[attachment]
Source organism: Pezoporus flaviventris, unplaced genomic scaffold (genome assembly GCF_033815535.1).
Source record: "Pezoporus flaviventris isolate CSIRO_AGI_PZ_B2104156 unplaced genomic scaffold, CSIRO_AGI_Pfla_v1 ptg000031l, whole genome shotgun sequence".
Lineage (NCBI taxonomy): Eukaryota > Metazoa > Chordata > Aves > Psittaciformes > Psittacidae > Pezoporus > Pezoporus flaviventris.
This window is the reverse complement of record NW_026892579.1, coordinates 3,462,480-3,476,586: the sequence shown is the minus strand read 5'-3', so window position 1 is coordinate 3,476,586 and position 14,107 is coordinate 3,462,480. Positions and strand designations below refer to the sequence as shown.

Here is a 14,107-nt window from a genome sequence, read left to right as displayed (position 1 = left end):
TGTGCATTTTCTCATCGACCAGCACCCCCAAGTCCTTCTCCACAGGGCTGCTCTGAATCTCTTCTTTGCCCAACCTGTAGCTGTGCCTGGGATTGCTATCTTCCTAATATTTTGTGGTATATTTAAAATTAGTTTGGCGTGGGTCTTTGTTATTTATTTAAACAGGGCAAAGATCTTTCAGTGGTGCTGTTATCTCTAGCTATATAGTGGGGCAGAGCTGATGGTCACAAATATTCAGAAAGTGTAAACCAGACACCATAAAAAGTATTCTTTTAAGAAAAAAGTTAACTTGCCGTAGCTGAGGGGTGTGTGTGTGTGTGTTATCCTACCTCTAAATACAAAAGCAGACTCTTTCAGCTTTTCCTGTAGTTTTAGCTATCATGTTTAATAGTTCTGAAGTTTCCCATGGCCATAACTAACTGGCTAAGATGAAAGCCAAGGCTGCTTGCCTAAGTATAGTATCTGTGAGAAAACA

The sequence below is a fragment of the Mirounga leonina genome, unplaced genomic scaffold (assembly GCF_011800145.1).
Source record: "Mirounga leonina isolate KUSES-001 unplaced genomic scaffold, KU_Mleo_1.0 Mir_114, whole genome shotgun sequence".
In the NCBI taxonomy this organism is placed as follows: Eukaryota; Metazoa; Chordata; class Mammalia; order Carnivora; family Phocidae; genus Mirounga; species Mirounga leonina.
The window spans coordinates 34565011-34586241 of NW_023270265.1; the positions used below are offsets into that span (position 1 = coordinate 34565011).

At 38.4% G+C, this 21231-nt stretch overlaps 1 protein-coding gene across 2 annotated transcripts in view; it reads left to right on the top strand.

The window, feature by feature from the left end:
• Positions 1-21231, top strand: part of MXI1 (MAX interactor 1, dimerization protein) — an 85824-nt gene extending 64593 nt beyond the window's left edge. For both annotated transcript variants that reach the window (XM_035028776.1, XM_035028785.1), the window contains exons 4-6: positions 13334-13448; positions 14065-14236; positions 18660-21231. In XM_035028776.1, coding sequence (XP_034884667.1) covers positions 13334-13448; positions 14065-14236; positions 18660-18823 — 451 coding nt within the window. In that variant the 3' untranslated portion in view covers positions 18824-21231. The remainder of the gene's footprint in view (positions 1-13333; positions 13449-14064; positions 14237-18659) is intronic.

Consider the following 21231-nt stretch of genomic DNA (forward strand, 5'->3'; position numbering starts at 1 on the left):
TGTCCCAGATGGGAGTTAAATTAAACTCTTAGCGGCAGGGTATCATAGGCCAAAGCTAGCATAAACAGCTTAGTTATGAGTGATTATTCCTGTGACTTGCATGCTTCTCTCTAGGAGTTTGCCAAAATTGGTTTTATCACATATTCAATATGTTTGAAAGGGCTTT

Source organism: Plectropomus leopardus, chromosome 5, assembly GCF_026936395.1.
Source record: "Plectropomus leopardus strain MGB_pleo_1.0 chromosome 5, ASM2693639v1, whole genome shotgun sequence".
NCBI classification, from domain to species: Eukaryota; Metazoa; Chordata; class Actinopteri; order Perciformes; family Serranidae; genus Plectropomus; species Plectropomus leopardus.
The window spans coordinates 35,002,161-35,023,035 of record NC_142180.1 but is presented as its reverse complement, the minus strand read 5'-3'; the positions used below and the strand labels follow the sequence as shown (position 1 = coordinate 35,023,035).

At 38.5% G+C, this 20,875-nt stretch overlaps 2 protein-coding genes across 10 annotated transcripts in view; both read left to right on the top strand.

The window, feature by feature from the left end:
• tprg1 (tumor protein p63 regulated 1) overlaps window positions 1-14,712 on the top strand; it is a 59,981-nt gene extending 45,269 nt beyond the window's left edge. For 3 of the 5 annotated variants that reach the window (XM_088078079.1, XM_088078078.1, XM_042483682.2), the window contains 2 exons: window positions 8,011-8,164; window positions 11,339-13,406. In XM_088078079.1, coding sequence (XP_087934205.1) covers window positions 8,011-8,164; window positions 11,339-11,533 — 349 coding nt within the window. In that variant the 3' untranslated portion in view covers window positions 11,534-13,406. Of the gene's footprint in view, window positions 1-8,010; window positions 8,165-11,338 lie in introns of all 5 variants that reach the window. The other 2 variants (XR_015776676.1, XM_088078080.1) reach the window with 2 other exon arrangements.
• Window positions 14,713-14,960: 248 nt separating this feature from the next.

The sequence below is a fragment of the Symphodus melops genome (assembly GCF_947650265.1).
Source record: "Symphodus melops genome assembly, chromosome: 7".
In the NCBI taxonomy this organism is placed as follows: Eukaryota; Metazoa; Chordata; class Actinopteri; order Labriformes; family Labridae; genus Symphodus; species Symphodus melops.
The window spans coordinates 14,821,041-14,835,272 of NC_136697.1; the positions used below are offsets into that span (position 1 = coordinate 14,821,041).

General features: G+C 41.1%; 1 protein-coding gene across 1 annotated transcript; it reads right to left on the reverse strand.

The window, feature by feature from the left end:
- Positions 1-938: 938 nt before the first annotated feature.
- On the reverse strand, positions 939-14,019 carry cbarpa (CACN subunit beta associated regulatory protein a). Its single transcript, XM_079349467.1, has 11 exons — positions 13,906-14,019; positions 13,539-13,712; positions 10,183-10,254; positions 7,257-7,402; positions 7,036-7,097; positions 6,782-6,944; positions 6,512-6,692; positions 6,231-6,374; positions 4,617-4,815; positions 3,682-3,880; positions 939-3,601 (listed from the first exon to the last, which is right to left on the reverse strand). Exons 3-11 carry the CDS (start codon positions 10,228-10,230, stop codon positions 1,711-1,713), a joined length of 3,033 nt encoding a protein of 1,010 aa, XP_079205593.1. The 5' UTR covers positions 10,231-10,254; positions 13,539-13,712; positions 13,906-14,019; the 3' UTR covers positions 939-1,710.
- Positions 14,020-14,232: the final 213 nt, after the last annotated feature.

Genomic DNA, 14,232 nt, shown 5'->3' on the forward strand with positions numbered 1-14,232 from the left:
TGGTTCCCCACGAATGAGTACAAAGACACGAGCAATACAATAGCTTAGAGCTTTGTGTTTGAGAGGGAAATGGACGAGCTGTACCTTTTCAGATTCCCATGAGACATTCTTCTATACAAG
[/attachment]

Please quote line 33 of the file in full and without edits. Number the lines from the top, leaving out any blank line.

Genomic DNA, 14,232 nt, shown 5'->3' on the forward strand with positions numbered 1-14,232 from the left: